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Tyler Ennis, point guard
Canadian import Tyler Ennis, who played his high school basketball at St. Benedict's Prep (N.J.), will be called upon to replace Michael Carter-Williams, who departed for the NBA.
While Carter-Williams is making a name for himself with the Philadelphia 76ers, Ennis has already been turning heads before the season even started.
With just a few exhibition games under his belt, Ennis has been named one of 10 players to the watch list for the Wayman Tisdale Award, which is given to the best freshman in the nation by the U.S. Basketball Writers Association.
He's also been named to the watch list for the Bob Cousy Award, which is given to the best point guard in the nation by the Naismith Hall of Fame.
If Syracuse is to return to the Final Four, Ennis will have to make a Carmelo Anthony-like jump from high school to college. He likely won't have the scoring or defensive ability of Carter-Williams, but he might be close.
Perhaps a former Syracuse point guard, Jonny Flynn, would be a better comparison. Not for his scoring touch, but for the minutes he will log.
According to Syracuse.com, Jim Boeheim said Ennis is "going to play about 38 minutes a game."
Hyperbole aside, Ennis won't have to be Carter-Williams or Flynn. He will need to be an efficient point guard who can get the ball to his forwards and score enough on his own to pull defenders out of the lane. He will also need to be an asset at the top of the 2-3 zone and stay out of foul trouble, as he is the team's only true point guard.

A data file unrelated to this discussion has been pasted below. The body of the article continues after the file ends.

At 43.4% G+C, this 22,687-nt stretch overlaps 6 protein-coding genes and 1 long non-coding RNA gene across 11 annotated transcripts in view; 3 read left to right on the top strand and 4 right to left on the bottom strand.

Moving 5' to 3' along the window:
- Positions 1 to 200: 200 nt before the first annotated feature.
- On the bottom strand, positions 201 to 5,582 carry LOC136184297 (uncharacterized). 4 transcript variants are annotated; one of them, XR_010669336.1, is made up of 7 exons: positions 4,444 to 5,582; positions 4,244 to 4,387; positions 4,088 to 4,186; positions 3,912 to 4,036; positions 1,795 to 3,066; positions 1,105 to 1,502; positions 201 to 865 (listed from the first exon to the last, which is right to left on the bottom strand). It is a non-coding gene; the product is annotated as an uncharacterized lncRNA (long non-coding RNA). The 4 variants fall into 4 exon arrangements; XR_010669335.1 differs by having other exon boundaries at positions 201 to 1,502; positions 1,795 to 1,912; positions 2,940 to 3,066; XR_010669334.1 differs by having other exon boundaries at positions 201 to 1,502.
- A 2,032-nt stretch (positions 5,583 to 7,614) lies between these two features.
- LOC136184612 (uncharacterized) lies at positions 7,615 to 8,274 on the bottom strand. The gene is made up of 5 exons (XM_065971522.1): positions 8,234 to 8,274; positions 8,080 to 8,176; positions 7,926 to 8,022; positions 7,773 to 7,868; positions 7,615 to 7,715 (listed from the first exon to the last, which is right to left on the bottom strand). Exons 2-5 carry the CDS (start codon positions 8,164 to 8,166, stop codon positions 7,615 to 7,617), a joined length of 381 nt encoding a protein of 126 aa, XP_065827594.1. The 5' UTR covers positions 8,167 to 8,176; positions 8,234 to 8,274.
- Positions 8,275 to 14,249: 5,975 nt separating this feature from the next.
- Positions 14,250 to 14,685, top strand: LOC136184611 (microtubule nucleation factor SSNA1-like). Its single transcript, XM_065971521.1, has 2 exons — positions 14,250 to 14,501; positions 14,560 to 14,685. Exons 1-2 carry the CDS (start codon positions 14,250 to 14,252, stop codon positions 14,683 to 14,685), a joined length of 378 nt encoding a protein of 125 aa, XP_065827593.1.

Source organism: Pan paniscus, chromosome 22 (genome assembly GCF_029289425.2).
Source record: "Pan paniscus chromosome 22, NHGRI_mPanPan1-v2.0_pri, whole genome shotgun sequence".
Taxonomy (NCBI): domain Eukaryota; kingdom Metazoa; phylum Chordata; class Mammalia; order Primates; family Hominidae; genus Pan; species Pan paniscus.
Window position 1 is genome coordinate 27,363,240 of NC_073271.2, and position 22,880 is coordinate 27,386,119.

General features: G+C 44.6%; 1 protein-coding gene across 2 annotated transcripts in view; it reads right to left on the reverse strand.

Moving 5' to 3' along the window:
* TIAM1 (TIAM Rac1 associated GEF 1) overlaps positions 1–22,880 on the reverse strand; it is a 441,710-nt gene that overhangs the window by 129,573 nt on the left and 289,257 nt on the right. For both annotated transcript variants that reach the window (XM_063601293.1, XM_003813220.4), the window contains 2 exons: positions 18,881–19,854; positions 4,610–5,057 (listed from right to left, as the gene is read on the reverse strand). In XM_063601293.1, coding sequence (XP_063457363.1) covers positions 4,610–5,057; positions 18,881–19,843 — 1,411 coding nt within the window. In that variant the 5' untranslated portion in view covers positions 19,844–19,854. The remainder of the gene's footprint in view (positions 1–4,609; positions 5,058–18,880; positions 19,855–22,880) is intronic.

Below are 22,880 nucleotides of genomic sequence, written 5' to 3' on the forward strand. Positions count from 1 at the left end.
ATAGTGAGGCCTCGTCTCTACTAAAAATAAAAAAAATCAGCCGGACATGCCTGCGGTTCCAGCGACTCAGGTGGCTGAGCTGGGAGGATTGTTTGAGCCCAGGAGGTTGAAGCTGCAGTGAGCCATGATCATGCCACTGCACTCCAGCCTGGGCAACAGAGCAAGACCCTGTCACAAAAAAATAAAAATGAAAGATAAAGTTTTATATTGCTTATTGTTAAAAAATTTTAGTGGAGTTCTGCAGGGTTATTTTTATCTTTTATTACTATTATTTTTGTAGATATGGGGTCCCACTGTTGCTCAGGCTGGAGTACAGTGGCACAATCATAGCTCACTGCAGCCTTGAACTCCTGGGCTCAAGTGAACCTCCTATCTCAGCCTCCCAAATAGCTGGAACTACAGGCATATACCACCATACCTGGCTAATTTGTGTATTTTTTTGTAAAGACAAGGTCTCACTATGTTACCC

All of this adds up to an incredible rookie season, as it is a lot to ask of a freshman. He seems more than capable of the task.
Ron Patterson, shooting guard
While Ennis' relief will be done by committee, with Michael Gbinije bearing most of the load, Patterson could fill in at the point guard spot as well.
Patterson is third in line at the shooting guard position, but there will be moments when Gbinije, who is the Syracuse utility man, will be filling in for Cooney, Ennis will need a break or any of the guards could be in foul trouble.
Patterson's ability on defense may be what gets him into games, but he could prove to be much more.